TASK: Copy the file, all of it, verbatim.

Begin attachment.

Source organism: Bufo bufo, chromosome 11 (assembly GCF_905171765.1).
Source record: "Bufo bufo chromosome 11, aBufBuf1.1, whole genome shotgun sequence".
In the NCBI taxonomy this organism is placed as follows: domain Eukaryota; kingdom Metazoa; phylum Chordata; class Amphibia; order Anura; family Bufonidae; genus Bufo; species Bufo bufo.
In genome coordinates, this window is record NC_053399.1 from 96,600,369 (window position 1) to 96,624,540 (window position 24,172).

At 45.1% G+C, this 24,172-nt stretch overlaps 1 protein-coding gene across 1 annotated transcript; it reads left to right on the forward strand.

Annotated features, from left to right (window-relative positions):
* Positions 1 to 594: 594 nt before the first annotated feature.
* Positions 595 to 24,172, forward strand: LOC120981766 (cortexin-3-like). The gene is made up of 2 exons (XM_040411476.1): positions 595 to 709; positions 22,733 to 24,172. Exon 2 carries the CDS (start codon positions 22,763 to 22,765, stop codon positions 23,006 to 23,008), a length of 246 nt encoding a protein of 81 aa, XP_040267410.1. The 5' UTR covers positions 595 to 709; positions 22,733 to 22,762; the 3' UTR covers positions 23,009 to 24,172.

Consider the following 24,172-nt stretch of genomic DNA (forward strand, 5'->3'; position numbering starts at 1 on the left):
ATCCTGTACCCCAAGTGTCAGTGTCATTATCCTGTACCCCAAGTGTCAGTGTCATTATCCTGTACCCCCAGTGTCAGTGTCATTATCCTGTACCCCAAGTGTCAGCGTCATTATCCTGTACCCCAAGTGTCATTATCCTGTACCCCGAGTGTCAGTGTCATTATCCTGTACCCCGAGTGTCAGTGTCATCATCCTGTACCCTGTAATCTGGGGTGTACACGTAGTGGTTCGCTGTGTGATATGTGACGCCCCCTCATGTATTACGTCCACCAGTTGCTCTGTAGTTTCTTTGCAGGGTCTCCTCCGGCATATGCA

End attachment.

Source organism: Bufo bufo, chromosome 11 (assembly GCF_905171765.1).
Source record: "Bufo bufo chromosome 11, aBufBuf1.1, whole genome shotgun sequence".
In the NCBI taxonomy this organism is placed as follows: domain Eukaryota; kingdom Metazoa; phylum Chordata; class Amphibia; order Anura; family Bufonidae; genus Bufo; species Bufo bufo.
In genome coordinates, this window is record NC_053399.1 from 96,600,369 (window position 1) to 96,624,540 (window position 24,172).

At 45.1% G+C, this 24,172-nt stretch overlaps 1 protein-coding gene across 1 annotated transcript; it reads left to right on the forward strand.

Annotated features, from left to right (window-relative positions):
* Positions 1 to 594: 594 nt before the first annotated feature.
* Positions 595 to 24,172, forward strand: LOC120981766 (cortexin-3-like). The gene is made up of 2 exons (XM_040411476.1): positions 595 to 709; positions 22,733 to 24,172. Exon 2 carries the CDS (start codon positions 22,763 to 22,765, stop codon positions 23,006 to 23,008), a length of 246 nt encoding a protein of 81 aa, XP_040267410.1. The 5' UTR covers positions 595 to 709; positions 22,733 to 22,762; the 3' UTR covers positions 23,009 to 24,172.

Consider the following 24,172-nt stretch of genomic DNA (forward strand, 5'->3'; position numbering starts at 1 on the left):
ATCCTGTACCCCAAGTGTCAGTGTCATTATCCTGTACCCCAAGTGTCAGTGTCATTATCCTGTACCCCCAGTGTCAGTGTCATTATCCTGTACCCCAAGTGTCAGCGTCATTATCCTGTACCCCAAGTGTCATTATCCTGTACCCCGAGTGTCAGTGTCATTATCCTGTACCCCGAGTGTCAGTGTCATCATCCTGTACCCTGTAATCTGGGGTGTACACGTAGTGGTTCGCTGTGTGATATGTGACGCCCCCTCATGTATTACGTCCACCAGTTGCTCTGTAGTTTCTTTGCAGGGTCTCCTCCGGCATATGCA